The evolution of electronics for recreational boats
By Capt. Joe Kent
Not long ago I upgraded the electronics on my offshore boat and while browsing around the marine supply store my mind wandered back to when this ancient mariner began his passion for fishing and owned his first boat.
While only the old salts are going to relate to this trip down memory lane, younger mariners should find the evolution interesting and ask how we managed on such primitive equipment.
The focus of this article is on boaters with smaller seaworthy vessels and not the larger ones in lengths beginning around 30 feet.
In the early 1960s when my boating started, most boats not considered cabin cruisers or yachts had only a compass for navigation. In fact, a large number of the big boys used only compasses for navigation at the time.
Marine UHF ship-to-shore radios were part of the essentials of larger boats; however, the smaller guys could not handle their size or electrical requirements, much less the cost. Soon, the smaller VHS marine radio became popular; however, the price still was out of line for the smaller guys with limited budgets.
I recall in the early 1970s contemplating the purchase of a VHF radio for my 19-foot boat that I used occasionally for offshore fishing. When comparing the price of that to a smaller horsepower back-up outboard engine, I chose the outboard as it was about the same price.
When the VHFs started taking over, an economical alternative became popular with the mosquito fleet and that was the Citizen Band Radio or CBs, as they were called. CBs were affordable, easy to install and worked off of a 12-volt battery.
While the Coast Guard did not monitor CBs, a boat in distress could usually make contact with another boat, often a shrimp boat that would either come to the rescue or call the Coast Guard on their ship-to-shore radio.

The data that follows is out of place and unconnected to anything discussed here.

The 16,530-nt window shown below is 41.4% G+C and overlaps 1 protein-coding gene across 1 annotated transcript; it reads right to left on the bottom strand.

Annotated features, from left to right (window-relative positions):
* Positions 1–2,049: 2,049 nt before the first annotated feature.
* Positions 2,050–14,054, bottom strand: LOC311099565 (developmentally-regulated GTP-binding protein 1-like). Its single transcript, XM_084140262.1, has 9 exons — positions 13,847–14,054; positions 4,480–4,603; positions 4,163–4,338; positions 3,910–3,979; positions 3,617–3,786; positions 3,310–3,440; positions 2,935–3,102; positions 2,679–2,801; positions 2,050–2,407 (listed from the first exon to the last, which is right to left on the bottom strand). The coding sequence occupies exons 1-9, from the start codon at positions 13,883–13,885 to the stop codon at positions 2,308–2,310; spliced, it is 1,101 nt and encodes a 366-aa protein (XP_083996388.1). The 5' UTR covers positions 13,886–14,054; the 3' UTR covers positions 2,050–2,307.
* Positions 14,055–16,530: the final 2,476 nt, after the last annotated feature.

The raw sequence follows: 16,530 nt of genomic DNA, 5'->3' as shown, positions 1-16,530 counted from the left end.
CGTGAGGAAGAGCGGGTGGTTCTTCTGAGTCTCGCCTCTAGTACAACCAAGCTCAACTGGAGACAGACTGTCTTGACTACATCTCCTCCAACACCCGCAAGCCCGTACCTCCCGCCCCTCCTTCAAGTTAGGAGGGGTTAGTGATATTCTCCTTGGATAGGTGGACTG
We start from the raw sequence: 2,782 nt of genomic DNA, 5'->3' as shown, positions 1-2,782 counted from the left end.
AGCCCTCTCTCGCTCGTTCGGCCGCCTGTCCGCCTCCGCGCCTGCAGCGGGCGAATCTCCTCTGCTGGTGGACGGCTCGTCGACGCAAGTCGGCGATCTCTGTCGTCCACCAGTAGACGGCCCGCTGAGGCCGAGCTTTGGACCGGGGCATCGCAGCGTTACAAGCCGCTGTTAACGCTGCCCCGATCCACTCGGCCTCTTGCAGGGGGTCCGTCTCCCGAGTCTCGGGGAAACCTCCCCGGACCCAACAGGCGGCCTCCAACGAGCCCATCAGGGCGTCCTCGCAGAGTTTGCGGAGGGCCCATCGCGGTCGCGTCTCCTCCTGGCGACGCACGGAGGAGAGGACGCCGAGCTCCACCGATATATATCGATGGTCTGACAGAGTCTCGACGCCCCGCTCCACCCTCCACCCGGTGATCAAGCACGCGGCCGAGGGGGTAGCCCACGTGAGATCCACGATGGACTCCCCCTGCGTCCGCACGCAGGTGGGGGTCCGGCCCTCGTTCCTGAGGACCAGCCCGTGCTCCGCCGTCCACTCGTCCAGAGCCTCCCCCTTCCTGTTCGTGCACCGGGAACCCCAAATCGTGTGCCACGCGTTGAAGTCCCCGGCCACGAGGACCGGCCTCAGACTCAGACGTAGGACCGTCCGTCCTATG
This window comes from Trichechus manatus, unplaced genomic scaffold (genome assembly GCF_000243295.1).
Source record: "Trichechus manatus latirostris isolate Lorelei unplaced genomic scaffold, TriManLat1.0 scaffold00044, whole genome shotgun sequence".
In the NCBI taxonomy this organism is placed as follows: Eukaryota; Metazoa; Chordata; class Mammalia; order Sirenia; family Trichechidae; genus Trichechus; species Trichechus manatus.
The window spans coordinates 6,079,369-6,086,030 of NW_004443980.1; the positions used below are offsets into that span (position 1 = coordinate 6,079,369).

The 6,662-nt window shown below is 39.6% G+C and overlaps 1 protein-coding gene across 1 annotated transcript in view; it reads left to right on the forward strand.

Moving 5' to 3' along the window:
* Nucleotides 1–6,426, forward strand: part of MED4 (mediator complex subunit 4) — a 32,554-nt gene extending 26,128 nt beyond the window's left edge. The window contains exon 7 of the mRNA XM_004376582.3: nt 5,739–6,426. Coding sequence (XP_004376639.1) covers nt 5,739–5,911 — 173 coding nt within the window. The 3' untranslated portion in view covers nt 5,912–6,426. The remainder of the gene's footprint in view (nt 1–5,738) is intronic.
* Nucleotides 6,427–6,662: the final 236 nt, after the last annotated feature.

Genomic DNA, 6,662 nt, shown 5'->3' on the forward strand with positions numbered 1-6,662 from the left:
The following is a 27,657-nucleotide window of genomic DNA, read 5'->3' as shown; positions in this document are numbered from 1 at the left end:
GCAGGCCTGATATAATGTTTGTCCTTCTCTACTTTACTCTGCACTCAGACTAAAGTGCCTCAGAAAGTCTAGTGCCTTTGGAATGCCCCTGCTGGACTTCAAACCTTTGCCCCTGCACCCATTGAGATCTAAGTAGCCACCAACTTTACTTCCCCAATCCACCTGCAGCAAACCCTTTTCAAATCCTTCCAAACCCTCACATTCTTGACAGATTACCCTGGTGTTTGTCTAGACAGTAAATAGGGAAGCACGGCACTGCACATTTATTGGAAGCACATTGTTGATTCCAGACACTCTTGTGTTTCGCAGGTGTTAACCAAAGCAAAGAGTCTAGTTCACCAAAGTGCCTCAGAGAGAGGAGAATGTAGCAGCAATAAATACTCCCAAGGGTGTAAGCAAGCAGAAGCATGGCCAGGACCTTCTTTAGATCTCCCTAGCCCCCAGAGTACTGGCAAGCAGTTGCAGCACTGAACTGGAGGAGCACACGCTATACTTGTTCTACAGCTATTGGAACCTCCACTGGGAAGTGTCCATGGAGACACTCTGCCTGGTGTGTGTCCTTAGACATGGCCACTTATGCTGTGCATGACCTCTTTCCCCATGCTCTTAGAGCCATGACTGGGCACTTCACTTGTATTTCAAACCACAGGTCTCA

CBs were popular among shrimpers and commercial fishermen as they could carry on endless conversations with each other without tying up the limited frequencies on the marine radios.
Early on, depth indicators or sonars were popular among the well-to-do boaters; however, they still were a bit expensive for the smaller guys. During the 1970s lesser expensive models began hitting the market and more and more of the smaller boats started installing depth indicators.
While marine electronics for communication, distress and a few other needs were being refined and upgraded, the compass was still the main instrument used for navigation.
That began changing in the 1970s with the introduction of the Long Range Navigation System known as LORANs to the recreational boating market. Like most first runs of a product, LORANs were not affordable to the smaller boating crowd. Soon that changed and about that time, a more sophisticated form of navigation was hitting the market and that was the Global Positioning System known as GPS.
Boaters that had invested in
LORANs were taken back when it was announced that the GPS system was taking over and that the U.S. Government’s maintenance of LORAN land stations (transmitters) would be phased out.
Early GPS systems were expensive; however, like all other trends in electronics, the prices gradually creeped down.
From the mid-1980s on, a revolution of new marine electronics hit the market including sophisticated fish finders, depth charts, chart plotters and combo packages. Typically, when first introduced the prices were much higher than after waiting a few years to make the purchase.
The shopping trip that triggered this article was for new electronics for my 25-foot boat that I use largely for offshore fishing. The package included radar and a chart plotter that had a GPS, water temperature gauge and weather alert built in.
Back in the early days, about the only one of those available was the radar and those systems were limited to just the larger boats whose owners had the finances to afford them.
Wow, how boating has changed over the years. Today, boaters look upon most of the items described above as essentials; however, back when I started, the compass was the only item considered necessary.